Why are VR/AR/8K files so large? And how much data do they actually store?
File size is a huge challenge for these technologies, as is the need to transfer and share these files in post-production. Because VR requires multiple camera angles of the same shot, and 360 videos are formatted to accommodate the screens of computers and mobile devices. Combine these together, and the amount of data needing to be stored on these files is gigantic.
In terms of actual size, a single minute of ProRes UHD file (3840 x 2160) is around 5.3GB, making a single hour of 4K footage about 318GB, take this one step further, 25 hours of 4K ProFes equals roughly 7.76TB. There is also a common misconception that an 8K file will be double the size of a 4K file, when actually every leap in the chain actually squares in data amount, meaning a 10GB 4K file isn’t 20GBs in 2K, it’s actually 100.
Is it likely that we will see a larger number of these files being shared as these industries expand?
There is no question that as these industries continue to grow, so too will the number of people working within them. The amount of funding go into VR/AR grew by 85 per cent from 2015 to 2016. It’s only natural to think that as more money goes into VR/AR, the teams required to produce these virtual experiences will need to grow.
One also has to think of the ways in which these technologies will be used going forward, there has been huge amounts of success for Pokemon Go, which showcases some of the advantages of AR, however once these industries start breaking into the commercial segment, their projected growth skyrockets, with experts predicting VR revenue could hit $75bn by 2021. This will mean an increasing number of individuals, and VR/AR studios will be sharing huge files on a day-to-day basis.
What are the current restraints within file-sharing, especially for these emerging technologies?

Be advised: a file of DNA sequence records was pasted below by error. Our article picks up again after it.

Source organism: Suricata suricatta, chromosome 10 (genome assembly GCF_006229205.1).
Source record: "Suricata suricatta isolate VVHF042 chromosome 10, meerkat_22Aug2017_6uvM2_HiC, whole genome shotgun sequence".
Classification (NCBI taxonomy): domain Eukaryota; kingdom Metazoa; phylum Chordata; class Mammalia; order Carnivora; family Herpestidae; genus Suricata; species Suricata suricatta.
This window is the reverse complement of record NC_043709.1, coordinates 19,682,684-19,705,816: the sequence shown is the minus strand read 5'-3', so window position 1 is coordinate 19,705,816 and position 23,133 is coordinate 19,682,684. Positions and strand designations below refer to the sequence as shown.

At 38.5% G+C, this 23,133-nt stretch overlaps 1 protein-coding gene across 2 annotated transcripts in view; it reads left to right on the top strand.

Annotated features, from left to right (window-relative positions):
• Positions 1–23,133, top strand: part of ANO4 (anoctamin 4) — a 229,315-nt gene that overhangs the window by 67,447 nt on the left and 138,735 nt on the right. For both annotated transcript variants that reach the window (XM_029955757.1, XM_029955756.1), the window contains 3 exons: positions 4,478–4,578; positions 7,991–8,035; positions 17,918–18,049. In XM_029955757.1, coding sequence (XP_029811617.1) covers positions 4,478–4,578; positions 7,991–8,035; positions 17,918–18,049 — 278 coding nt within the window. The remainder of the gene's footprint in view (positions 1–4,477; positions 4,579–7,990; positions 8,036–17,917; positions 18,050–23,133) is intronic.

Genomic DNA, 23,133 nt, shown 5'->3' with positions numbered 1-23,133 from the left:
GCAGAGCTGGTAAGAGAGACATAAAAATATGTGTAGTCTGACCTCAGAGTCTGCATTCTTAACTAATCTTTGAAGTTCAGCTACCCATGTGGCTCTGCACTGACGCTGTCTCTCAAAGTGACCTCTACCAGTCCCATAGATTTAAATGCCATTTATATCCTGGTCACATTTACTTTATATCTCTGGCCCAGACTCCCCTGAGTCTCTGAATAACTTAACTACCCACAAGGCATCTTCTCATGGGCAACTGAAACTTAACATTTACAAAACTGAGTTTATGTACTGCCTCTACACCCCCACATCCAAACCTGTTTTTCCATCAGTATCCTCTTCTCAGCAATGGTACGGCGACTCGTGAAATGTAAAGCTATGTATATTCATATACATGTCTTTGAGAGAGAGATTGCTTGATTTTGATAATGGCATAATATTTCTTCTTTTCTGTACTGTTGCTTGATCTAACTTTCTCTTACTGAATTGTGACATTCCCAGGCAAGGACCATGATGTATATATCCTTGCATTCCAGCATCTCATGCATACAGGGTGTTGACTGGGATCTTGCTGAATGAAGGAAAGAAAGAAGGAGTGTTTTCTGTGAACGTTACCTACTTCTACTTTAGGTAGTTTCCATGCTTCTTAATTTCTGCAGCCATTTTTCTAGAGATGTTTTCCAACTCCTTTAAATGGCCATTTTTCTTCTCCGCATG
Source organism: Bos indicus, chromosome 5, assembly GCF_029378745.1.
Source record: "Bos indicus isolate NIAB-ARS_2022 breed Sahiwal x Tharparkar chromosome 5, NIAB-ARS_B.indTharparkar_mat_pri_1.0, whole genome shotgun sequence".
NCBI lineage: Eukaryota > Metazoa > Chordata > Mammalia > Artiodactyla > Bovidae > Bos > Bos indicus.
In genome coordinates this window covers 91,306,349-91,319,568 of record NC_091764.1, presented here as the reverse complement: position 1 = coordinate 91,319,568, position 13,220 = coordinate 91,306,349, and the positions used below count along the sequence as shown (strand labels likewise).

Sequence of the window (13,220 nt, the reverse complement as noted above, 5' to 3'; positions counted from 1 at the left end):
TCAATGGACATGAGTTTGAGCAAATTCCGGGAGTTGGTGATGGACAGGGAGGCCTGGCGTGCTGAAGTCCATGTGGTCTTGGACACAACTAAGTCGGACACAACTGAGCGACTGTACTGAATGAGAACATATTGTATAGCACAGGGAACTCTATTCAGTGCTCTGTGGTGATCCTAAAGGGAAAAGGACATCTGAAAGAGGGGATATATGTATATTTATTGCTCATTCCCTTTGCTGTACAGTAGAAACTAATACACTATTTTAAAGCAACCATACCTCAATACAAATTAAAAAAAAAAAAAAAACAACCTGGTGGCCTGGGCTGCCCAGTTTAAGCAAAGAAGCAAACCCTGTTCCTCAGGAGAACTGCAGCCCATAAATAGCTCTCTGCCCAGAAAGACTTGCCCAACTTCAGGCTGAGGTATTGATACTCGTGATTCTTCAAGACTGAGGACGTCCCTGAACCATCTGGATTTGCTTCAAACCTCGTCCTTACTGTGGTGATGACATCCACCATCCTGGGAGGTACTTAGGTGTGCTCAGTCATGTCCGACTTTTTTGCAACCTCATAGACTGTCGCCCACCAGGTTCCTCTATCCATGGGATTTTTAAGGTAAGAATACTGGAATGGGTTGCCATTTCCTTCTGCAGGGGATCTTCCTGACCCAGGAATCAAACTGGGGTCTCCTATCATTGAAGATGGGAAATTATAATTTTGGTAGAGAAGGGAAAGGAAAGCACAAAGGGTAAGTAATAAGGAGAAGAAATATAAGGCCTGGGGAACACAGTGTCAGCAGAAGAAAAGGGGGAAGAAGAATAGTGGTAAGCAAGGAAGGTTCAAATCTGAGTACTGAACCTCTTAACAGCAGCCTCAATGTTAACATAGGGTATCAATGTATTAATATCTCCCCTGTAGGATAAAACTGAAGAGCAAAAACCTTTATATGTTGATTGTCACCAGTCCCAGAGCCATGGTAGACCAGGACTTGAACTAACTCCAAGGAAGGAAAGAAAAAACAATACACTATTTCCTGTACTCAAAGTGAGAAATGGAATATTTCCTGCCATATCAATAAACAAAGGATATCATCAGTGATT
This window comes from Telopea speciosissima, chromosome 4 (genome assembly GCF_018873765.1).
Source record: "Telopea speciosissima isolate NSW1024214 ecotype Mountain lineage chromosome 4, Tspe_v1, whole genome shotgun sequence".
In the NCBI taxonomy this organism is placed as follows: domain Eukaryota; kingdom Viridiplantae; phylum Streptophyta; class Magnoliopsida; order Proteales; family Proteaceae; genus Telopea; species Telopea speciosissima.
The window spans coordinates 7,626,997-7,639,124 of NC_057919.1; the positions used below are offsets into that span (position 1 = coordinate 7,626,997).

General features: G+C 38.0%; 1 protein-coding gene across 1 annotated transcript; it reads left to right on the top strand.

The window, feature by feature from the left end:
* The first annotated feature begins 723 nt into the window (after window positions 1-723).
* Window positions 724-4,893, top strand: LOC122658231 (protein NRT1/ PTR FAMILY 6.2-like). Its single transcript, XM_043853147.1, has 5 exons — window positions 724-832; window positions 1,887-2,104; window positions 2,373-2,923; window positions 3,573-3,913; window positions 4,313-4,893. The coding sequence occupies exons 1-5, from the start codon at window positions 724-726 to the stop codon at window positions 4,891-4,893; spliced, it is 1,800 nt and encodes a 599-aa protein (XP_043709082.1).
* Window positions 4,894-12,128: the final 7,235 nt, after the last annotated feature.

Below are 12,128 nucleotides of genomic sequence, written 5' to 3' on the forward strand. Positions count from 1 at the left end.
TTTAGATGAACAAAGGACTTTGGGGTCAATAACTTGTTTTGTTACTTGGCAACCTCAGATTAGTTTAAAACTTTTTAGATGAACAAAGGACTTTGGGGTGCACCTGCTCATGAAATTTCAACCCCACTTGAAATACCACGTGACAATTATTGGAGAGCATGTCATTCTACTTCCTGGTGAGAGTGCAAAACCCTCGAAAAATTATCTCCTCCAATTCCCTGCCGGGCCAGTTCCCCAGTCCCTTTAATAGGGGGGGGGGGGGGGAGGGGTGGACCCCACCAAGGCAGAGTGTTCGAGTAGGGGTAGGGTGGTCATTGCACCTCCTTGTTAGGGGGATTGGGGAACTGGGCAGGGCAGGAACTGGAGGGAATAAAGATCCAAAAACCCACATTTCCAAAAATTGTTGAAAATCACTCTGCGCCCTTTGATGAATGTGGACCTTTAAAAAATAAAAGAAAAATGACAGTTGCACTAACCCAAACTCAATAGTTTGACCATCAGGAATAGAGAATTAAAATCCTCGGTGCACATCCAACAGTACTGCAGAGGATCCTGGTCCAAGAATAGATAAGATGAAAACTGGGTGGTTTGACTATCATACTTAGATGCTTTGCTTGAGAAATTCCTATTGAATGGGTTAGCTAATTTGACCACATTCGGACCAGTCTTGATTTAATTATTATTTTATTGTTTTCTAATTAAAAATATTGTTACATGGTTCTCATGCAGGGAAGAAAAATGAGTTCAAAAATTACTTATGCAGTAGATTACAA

The two major constraints within file-sharing at the moment are data caps, and download speeds. The majority of file-sharing companies do not allow users to share files over a certain size, especially for free. Some of the most popular file-sharing applications can have limits as low as a few GBs, which forces the user to have to invest money into being able to share their content. Even with premium services the datacap often only allows files up to 20GB.
As we’ve already discussed, these industries are working with files that are far bigger than that, and therefore by forcing emerging industries to pay for these services, it can damage an individual’s ability to collaborate and showcase their work.
The second issue relates to the speed in which these files can actually be transferred. Currently, the average internet download rate is 36.2Mbps, which would mean it would take roughly two and a half days to download the file. There is no question that VR studios or similar organisations will have extremely fast internet and therefore this time will be cut down considerably.
Why is free file-sharing important for these industries?
Within these industries, there can be huge numbers of people working on a single project, working across a multitude of devices, from tablets to laptops. The ability to share a file with these people simultaneously, without having to spend vast amounts of money to negate data caps, is vital to success. The biggest victim to fall under this issue however is the individual, or the freelancer who is working on a project and doesn’t have the funds to invest in a paid file-sharing system, not only does this damage their ability to share their work, but also to collaborate with others to improve the project. There have been countless studies done which show that success is amplified when multiple people are working on a project, compared to a single individual. Take this one step further, there is a staggering amount of evidence which shows international collaboration massively increases the opportunity for success. The science world is a great example of this, with the number of papers with authors from multiple countries more than doubling between 1990 and 2015. Apply this to emerging technologies, and international collaboration is key to VR/AR reaching its fullest potential.